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Google's Eddystone serves up location-based info via Bluetooth beacons

Billy Steele
July 14, 2015
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Using low-energy Bluetooth beacons to serve up location-based info to customers isn't a new development. We've seen more than a few implementations of Apple's iBeacon tech. Google has a new project that employs a similar setup, and it's called Eddystone. How does it differ from Apple's Bluetooth initiative? The effort is a "new and open format" that "anyone" can implement. In addition to working alongside a mobile app to beam info to your phone or tablet when you're in a specified location, Eddystone can also broadcast a URL when an app isn't an option. Rather than missing out, a company can choose to send a web link instead. And it works with both Android and iOS devices, too. There are also two location options, meaning developers can choose one of two APIs that will either find and ping a nearby beacon (like in a museum) or send info when you visit a specific location (e.g., latitude/longitude).

Google's already using the beacons to bolster its own apps and services. The company leverages the platform for real-time transit info in Portland, Oregon, and it plans to employ the tech to prioritize Google Now cards based on your location as well. Of course, privacy is a concern when you're letting a company access your whereabouts, and Eddystone uses Ephemeral Identifiers (EIDs) for security. The EIDs can only be decoded by "authorized clients," so activities like tracking luggage can be done securely. Google isn't offering too much info on how the whole system is locked down just yet, so we'll keep an eye out for additional details as it gets more use.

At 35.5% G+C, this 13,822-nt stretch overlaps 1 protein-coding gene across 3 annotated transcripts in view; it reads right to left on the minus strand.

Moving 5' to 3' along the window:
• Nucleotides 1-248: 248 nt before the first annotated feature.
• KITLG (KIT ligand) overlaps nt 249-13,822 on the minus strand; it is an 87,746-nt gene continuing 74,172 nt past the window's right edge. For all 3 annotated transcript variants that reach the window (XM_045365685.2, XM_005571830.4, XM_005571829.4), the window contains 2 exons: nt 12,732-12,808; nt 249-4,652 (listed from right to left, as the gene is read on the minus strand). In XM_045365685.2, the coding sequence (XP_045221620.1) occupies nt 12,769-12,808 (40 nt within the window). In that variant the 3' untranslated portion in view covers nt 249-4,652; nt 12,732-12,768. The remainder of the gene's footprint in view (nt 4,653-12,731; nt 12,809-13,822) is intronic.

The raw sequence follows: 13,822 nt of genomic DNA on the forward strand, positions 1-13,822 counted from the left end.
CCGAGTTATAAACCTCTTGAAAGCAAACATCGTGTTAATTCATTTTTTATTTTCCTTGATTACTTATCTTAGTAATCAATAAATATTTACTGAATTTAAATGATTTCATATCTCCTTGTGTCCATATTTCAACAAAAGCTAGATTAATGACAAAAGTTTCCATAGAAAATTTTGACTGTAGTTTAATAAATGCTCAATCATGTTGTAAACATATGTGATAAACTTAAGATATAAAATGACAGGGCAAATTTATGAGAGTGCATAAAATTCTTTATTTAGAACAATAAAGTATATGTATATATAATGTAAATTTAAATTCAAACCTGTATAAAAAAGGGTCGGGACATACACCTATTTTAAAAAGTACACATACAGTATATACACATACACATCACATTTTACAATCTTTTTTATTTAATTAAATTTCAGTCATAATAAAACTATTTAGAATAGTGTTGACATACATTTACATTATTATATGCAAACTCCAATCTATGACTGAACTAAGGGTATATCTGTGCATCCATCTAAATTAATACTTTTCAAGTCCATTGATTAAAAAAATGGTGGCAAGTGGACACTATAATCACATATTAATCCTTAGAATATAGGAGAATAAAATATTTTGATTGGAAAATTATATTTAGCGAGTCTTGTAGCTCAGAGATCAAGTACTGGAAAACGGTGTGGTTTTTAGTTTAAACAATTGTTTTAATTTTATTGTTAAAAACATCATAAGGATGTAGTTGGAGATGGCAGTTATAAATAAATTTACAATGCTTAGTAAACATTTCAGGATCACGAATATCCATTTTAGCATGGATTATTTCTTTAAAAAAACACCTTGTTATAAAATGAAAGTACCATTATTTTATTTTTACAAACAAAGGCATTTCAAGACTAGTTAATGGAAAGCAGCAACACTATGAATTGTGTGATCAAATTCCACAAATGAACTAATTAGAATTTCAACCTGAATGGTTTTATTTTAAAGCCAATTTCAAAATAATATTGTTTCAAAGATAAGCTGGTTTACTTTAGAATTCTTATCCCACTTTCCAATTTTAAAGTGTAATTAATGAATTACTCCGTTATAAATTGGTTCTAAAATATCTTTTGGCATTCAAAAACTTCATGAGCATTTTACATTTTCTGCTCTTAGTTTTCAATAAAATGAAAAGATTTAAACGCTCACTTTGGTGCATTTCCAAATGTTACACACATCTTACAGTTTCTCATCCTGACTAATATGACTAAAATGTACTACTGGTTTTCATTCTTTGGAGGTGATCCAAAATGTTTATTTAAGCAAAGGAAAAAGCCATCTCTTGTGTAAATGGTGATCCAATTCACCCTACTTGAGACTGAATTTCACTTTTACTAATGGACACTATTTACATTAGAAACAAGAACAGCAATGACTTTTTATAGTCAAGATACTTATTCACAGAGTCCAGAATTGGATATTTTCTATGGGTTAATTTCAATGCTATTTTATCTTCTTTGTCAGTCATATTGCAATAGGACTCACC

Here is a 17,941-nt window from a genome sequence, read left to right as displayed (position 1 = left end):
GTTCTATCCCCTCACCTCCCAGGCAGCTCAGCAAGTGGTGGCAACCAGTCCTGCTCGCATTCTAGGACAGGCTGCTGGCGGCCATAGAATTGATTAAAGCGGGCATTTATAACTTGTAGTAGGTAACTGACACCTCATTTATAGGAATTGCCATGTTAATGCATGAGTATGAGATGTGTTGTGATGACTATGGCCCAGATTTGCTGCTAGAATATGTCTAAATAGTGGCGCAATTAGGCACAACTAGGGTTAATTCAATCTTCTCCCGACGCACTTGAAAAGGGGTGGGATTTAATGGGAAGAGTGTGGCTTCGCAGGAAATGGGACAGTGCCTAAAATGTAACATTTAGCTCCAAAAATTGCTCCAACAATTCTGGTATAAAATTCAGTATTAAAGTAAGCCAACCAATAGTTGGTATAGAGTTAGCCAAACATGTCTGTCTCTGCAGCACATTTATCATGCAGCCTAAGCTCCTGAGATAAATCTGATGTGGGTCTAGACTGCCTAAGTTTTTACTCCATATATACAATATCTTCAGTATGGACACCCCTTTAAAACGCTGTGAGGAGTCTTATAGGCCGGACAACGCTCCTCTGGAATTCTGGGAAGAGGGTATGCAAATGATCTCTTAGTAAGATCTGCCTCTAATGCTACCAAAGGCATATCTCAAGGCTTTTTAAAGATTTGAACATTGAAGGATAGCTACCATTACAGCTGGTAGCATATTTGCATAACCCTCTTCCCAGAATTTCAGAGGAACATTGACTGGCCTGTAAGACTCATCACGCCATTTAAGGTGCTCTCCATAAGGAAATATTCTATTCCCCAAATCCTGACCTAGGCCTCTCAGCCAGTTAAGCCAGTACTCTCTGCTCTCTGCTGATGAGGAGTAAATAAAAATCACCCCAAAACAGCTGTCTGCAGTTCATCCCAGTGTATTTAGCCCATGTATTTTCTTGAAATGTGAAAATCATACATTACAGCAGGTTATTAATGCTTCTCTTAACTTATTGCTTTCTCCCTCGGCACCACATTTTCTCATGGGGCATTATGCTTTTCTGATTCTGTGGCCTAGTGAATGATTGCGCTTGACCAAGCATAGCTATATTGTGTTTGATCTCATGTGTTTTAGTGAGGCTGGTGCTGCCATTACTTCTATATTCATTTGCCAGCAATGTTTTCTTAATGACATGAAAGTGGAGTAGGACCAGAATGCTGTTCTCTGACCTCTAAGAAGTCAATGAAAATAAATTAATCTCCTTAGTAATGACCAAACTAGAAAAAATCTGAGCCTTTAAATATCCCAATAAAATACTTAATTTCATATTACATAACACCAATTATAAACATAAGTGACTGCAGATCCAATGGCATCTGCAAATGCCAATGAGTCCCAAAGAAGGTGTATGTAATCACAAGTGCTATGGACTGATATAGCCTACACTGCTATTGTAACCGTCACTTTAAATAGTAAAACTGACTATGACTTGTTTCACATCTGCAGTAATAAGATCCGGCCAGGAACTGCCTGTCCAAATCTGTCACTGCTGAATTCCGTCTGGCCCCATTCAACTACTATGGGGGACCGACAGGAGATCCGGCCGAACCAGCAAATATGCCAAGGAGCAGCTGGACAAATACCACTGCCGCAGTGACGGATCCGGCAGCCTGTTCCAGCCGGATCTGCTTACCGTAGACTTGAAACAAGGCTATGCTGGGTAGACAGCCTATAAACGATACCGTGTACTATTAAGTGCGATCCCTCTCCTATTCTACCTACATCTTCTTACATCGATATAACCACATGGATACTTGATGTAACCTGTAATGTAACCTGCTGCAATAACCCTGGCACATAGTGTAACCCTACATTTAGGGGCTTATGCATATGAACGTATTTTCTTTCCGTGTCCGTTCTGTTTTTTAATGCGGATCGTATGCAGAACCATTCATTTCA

For companies with existing Bluetooth beacons, Google says Eddystone can be installed with a firmware update. This means that they won't have to invest more money to replace a current setup. What's more, Google's tech keeps tabs on a fleet of the beacons, pointing out when one isn't working properly and other issues that may arise. This is particularly important in places like sports stadiums, where a team will likely blanket the facility with the Bluetooth devices for all spectators. Eddystone is available for interested parties now, and we're curious to see how companies choose to leverage it.

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